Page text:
Chaff Launch

Monday, October 17, 2005

Malacca Strait Stirrings


For a long time, much of the piracy in the Strait of Malacca was focused on local shipping and simple robbery at sea. But after a couple of seizures or attempted seizures of larger international ships, the focus of the international shipping world and of many of many of the countries that depend on this vital sea lane began to focus on "helping" the littoral states solve their piracy probelm. The underlying concern is, of course, that some terrorist group will find a way to close the Strait, hinder shipping, or do harm to major ports in the area, like Singapore. Such efforts to be helpful have generally been in vain, except with this encouragement and some aid packages, these states have stepped up their own efforts and have begun to engage in joint operations to quell the pirates of Malacca. Japan, Australia, the US, and China have all offered patrol help. All have been rejected for the most part, and issues of sovereignty and territorial waters have dominated the discussions... On the other hand, piracy seems to have slowed in the area.

Now, however, there is this article, which discusses some underwater proposals:
Citing the threat of terrorism, U.S. Navy submariners have been clamoring for years to get permission from neighboring countries to patrol the straits, which have been plagued by piracy around the Singapore Strait section, where the waterway narrows to only 1½ miles wide.

Last year, a proposal by the head of the Navy's Pacific Command suggesting the U.S. could work with surrounding countries to collect intelligence and patrol the straits was met with angry rejection by all except Singapore.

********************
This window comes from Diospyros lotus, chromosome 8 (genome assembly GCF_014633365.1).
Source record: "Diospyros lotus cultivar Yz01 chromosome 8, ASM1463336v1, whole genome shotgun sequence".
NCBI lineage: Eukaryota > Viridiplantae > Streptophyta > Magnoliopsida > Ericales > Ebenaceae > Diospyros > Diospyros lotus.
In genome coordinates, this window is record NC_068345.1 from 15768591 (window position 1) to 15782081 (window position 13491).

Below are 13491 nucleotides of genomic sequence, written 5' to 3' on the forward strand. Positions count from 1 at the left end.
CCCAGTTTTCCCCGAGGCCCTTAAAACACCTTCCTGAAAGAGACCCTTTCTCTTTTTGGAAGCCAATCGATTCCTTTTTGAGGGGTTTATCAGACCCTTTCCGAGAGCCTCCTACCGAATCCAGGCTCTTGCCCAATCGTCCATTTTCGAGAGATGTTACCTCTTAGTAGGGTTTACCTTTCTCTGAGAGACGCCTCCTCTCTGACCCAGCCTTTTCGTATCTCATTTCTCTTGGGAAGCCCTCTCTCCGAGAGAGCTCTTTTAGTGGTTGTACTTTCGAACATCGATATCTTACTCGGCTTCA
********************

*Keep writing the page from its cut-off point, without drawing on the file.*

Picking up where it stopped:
So far, Malaysia and Indonesia have declined to let in the Navy.

Now, the three countries' navies handle the patrols. China is also interested in security in the straits because nearly all of the country's imported oil and 60 percent of its total supply pass through the region.

China has recently been working on military cooperation with Indonesia, and some Asian newspapers have reported China negotiating to build a submarine base there.

The Navy continues to work with Singapore on maritime security systems for the region. Starting in 2004, 21 students at the Naval Postgraduate School began a study focusing on ship and port security in the straits. The group also designed systems to better detect explosive and dangerous materials aboard cargo ships. This year, 26 students came from Singapore to work with the Naval Postgraduate School on the project.

The Defense Department is now interested in using small unmanned submarines in the region. These autonomous undersea vehicles, or AUVs, weigh only about 500 pounds and are especially useful for finding underwater mines.

Since 1987, the Naval Postgraduate School has built three unmanned underwater vehicles, and has tested them in Monterey Bay.

One problem the military has with AUVs is that they don't work well in groups and often crash into each other. This year, Navy school students have been working on finding solutions to that problem.
Thes Navy students might want to talk to DARPA (and Stanford and Carnegie-Mellon Univeristies) about autonomous vehicles, as they seem to be working on parallel lines for vehicles ashore. There might just be some sharable ideas.

A Chinese sub base located in Indonesia? It may be part of their "string of pearls" sea lane protection concept.

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